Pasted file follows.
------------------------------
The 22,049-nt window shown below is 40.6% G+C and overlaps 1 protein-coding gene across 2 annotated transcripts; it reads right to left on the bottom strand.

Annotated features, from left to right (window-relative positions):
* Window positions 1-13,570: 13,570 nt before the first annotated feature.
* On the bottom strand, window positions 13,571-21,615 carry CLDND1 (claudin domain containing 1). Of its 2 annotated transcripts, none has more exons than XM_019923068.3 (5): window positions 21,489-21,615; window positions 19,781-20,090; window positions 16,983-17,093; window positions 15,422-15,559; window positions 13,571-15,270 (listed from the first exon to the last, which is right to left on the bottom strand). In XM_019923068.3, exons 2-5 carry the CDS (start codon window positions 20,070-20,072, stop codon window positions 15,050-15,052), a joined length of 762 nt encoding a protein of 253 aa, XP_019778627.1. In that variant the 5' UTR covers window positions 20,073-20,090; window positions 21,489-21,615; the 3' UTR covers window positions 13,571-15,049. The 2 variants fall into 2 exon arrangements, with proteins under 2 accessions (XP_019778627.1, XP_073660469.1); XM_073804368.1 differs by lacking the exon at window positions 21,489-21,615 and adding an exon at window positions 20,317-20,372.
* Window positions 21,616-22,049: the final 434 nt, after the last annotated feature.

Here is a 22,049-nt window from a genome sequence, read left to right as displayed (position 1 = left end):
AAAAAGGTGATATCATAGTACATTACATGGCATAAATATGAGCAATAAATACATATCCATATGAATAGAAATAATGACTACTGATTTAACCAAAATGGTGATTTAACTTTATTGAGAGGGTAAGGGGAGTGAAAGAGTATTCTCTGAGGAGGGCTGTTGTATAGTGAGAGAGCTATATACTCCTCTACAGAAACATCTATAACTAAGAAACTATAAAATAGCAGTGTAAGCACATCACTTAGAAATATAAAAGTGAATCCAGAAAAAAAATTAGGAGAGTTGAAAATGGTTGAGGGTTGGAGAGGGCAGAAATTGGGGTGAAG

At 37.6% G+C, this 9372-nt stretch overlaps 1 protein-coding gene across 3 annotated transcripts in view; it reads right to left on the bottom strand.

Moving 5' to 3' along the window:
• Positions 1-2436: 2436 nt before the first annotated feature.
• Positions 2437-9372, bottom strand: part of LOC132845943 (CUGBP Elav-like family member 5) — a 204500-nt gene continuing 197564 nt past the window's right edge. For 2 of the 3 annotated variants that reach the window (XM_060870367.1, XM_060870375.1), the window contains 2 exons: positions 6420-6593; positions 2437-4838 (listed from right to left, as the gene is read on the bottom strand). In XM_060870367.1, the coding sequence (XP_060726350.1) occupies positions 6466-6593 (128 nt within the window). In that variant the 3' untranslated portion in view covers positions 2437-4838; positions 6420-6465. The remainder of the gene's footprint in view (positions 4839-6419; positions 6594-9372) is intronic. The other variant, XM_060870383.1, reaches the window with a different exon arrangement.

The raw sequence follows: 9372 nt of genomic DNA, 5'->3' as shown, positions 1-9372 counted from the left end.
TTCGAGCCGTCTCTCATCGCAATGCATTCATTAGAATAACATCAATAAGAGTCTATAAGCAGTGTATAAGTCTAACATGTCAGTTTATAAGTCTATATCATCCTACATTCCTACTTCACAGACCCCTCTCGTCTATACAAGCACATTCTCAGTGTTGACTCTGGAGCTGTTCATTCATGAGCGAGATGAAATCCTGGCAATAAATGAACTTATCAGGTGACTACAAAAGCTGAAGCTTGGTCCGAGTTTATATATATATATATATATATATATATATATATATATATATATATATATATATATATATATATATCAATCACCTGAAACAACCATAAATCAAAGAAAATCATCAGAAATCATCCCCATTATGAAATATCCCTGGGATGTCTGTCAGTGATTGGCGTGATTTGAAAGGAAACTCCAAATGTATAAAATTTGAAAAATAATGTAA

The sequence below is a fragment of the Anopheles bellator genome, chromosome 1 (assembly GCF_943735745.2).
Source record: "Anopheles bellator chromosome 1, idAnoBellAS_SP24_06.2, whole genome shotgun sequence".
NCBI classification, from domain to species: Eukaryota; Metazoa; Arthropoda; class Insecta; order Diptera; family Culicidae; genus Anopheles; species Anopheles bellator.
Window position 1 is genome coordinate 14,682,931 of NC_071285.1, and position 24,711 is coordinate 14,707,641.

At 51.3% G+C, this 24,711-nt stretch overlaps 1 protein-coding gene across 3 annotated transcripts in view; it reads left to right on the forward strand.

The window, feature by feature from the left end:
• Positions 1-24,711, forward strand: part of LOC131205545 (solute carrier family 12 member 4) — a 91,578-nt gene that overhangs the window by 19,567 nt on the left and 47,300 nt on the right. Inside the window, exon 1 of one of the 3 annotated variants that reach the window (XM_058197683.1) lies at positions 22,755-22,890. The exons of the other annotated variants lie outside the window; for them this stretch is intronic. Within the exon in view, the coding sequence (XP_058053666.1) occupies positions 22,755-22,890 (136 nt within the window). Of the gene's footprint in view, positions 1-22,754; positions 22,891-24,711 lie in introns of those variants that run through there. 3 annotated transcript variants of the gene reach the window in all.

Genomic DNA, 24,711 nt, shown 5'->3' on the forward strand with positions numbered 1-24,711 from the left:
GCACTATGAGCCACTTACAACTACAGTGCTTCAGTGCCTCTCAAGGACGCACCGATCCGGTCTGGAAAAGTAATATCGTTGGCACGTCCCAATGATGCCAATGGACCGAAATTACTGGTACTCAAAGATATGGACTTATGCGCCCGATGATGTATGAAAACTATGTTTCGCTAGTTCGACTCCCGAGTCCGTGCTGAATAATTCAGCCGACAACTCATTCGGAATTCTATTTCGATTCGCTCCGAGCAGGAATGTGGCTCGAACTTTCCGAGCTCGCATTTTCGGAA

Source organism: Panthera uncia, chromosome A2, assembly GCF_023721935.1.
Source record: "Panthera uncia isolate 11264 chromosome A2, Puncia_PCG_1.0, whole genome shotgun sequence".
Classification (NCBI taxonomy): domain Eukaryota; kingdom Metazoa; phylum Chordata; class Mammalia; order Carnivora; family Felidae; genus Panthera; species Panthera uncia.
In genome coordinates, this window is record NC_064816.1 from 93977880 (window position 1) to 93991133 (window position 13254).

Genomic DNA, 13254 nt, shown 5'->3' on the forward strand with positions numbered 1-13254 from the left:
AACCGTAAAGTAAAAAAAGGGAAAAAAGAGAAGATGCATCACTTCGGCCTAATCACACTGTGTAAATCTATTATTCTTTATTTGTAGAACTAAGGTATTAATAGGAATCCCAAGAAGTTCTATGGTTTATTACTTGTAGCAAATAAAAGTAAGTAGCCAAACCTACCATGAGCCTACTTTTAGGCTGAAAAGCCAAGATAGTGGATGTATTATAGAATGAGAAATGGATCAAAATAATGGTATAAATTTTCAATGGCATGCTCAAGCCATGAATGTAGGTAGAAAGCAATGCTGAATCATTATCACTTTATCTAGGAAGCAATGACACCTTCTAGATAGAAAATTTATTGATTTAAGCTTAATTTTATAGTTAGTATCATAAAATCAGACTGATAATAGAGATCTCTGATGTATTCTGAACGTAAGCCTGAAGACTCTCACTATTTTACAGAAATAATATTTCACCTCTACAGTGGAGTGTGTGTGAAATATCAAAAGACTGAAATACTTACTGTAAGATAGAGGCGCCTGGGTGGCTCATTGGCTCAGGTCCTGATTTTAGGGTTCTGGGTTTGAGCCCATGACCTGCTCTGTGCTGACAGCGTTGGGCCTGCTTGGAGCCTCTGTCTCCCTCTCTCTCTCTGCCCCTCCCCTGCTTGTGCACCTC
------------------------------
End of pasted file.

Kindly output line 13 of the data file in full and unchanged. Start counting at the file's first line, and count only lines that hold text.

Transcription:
TTCGAGCCGTCTCTCATCGCAATGCATTCATTAGAATAACATCAATAAGAGTCTATAAGCAGTGTATAAGTCTAACATGTCAGTTTATAAGTCTATATCATCCTACATTCCTACTTCACAGACCCCTCTCGTCTATACAAGCACATTCTCAGTGTTGACTCTGGAGCTGTTCATTCATGAGCGAGATGAAATCCTGGCAATAAATGAACTTATCAGGTGACTACAAAAGCTGAAGCTTGGTCCGAGTTTATATATATATATATATATATATATATATATATATATATATATATATATATATATATATATATATCAATCACCTGAAACAACCATAAATCAAAGAAAATCATCAGAAATCATCCCCATTATGAAATATCCCTGGGATGTCTGTCAGTGATTGGCGTGATTTGAAAGGAAACTCCAAATGTATAAAATTTGAAAAATAATGTAA